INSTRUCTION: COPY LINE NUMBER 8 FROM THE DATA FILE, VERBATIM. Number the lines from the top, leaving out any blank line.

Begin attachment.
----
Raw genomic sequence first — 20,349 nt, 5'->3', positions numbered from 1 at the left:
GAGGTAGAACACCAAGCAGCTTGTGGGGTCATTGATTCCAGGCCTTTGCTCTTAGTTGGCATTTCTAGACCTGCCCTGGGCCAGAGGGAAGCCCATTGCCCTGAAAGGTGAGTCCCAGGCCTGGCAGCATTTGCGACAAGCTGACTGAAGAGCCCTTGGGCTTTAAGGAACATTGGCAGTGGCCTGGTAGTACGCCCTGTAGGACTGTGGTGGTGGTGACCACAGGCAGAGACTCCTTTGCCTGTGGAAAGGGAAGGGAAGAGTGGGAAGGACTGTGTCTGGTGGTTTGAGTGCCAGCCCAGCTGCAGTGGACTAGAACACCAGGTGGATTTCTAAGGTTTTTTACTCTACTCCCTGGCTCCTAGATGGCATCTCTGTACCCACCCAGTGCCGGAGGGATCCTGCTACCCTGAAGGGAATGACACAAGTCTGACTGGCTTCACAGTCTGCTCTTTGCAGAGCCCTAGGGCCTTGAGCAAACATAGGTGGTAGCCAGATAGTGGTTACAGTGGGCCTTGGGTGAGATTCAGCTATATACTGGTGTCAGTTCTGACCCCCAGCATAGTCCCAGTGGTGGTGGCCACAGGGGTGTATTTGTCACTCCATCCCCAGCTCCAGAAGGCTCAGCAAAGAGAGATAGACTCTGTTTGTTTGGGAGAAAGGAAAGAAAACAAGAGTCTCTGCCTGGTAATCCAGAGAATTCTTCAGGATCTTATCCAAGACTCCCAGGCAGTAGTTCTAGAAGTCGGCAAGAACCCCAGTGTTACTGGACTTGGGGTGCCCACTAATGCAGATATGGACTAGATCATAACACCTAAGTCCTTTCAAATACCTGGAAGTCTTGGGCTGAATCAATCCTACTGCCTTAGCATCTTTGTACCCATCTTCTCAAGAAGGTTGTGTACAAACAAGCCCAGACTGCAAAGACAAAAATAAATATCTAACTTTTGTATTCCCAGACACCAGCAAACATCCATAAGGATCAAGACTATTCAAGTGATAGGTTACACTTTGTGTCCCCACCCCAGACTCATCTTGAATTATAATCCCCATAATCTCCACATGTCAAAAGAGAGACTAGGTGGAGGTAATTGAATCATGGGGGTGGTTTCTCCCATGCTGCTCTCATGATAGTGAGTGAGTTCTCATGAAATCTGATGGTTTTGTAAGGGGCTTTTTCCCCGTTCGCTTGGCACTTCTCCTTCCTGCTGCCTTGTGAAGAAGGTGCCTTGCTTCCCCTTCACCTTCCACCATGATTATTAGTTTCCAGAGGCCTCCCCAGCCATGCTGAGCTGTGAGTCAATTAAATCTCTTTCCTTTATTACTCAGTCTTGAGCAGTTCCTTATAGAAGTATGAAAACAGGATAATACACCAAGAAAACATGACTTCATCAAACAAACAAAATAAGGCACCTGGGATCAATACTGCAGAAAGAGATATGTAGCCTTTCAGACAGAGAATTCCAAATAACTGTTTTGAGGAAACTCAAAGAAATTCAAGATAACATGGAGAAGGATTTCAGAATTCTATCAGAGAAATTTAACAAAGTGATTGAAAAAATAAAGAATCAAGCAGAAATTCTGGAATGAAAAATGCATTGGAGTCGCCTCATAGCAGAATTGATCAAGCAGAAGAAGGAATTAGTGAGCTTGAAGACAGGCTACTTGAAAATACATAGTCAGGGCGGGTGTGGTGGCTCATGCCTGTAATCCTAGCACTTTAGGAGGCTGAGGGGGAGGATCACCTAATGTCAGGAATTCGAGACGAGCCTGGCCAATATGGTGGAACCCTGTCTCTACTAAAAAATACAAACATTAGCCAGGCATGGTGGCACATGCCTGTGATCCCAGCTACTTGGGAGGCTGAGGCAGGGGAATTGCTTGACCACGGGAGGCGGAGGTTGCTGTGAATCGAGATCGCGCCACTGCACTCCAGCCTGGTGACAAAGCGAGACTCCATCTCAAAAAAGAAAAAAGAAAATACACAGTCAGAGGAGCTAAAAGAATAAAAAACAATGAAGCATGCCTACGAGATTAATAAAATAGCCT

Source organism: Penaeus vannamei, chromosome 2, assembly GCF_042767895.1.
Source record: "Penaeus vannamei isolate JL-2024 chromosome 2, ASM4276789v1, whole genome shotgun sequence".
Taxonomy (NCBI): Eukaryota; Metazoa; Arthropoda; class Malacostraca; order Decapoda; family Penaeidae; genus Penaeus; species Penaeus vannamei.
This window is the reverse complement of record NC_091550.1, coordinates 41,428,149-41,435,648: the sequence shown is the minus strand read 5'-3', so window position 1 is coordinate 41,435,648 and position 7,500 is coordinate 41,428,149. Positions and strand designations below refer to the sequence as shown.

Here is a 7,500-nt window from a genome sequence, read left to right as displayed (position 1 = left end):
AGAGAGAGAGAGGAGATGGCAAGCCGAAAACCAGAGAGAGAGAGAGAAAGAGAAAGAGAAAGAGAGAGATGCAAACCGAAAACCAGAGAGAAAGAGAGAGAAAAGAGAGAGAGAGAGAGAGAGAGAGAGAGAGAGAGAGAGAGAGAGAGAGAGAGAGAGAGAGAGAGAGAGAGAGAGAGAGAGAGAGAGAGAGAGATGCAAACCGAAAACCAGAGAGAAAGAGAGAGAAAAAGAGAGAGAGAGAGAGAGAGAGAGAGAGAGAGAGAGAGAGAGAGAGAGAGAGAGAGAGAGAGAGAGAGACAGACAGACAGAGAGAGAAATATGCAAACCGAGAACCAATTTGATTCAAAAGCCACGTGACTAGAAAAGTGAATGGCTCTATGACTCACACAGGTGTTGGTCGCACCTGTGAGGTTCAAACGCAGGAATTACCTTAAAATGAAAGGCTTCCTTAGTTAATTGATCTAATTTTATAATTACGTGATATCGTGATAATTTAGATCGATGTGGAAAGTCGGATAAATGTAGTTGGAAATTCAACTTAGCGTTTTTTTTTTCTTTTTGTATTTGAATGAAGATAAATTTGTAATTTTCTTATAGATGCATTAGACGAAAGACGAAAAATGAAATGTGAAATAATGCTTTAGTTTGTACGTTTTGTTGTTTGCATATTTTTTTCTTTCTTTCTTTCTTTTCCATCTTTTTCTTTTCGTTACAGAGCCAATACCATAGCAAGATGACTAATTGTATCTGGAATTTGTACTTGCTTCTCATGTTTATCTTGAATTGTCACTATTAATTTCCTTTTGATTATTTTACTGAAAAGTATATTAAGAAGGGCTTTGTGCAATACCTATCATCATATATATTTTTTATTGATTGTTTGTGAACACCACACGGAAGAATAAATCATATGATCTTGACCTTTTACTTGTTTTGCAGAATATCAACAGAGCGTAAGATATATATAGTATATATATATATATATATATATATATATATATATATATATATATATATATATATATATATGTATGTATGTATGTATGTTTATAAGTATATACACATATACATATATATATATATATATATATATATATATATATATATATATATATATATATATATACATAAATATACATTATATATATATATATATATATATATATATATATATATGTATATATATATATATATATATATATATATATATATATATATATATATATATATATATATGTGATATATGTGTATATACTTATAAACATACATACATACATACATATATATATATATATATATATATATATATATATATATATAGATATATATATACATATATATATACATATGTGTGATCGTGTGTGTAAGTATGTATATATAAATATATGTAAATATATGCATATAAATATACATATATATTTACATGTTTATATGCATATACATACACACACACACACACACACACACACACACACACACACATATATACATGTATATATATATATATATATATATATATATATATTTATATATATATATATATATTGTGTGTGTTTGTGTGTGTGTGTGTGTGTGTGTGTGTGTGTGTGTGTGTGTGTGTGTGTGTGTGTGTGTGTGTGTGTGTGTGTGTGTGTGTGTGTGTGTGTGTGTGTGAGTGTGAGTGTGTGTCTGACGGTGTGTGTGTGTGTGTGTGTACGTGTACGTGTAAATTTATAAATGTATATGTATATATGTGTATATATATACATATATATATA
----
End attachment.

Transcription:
AGAGAGAGAGAGGAGATGGCAAGCCGAAAACCAGAGAGAGAGAGAGAAAGAGAAAGAGAAAGAGAGAGATGCAAACCGAAAACCAGAGAGAAAGAGAGAGAAAAGAGAGAGAGAGAGAGAGAGAGAGAGAGAGAGAGAGAGAGAGAGAGAGAGAGAGAGAGAGAGAGAGAGAGAGAGAGAGAGAGAGAGAGAGAGATGCAAACCGAAAACCAGAGAGAAAGAGAGAGAAAAAGAGAGAGAGAGAGAGAGAGAGAGAGAGAGAGAGAGAGAGAGAGAGAGAGAGAGAGAGAGAGAGAGAGACAGACAGACAGAGAGAGAAATATGCAAACCGAGAACCAATTTGATTCAAAAGCCACGTGACTAGAAAAGTGAATGGCTCTATGACTCACACAGGTGTTGGTCGCACCTGTGAGGTTCAAACGCAGGAATTACCTTAAAATGAAAGGCTTCCTTAGTTAATTGATCTAATTTTATAATTACGTGATATCGTGATAATTTAGATCGATGTGGAAAGTCGGATAAATGTAGTTGGAAATTCAACTTAGCGTTTTTTTTTTCTTTTTGTATTTGAATGAAGATAAATTTGTAATTTTCTTATAGATGCATTAGACGAAAGACGAAAAATGAAATGTGAAATAATGCTTTAGTTTGTACGTTTTGTTGTTTGCATATTTTTTTCTTTCTTTCTTTCTTTTCCATCTTTTTCTTTTCGTTACAGAGCCAATACCATAGCAAGATGACTAATTGTATCTGGAATTTGTACTTGCTTCTCATGTTTATCTTGAATTGTCACTATTAATTTCCTTTTGATTATTTTACTGAAAAGTATATTAAGAAGGGCTTTGTGCAATACCTATCATCATATATATTTTTTATTGATTGTTTGTGAACACCACACGGAAGAATAAATCATATGATCTTGACCTTTTACTTGTTTTGCAGAATATCAACAGAGCGTAAGATATATATAGTATATATATATATATATATATATATATATATATATATATATATATATATATATATATATATGTATGTATGTATGTATGTTTATAAGTATATACACATATACATATATATATATATATATATATATATATATATATATATATATATATATATATATATACATAAATATACATTATATATATATATATATATATATATATATATATATATGTATATATATATATATATATATATATATATATATATATATATATATATATATATATATATGTGATATATGTGTATATACTTATAAACATACATACATACATACATATATATATATATATATATATATATATATATATATATATAGATATATATATACATATATATATACATATGTGTGATCGTGTGTGTAAGTATGTATATATAAATATATGTAAATATATGCATATAAATATACATATATATTTACATGTTTATATGCATATACATACACACACACACACACACACACACACACACACACACACATATATACATGTATATATATATATATATATATATATATATATATTTATATATATATATATATATTGTGTGTGTTTGTGTGTGTGTGTGTGTGTGTGTGTGTGTGTGTGTGTGTGTGTGTGTGTGTGTGTGTGTGTGTGTGTGTGTGTGTGTGTGTGTGTGTGTGTGTGTGTGAGTGTGAGTGTGTGTCTGACGGTGTGTGTGTGTGTGTGTGTACGTGTACGTGTAAATTTATAAATGTATATGTATATATGTGTATATATATACATATATATATA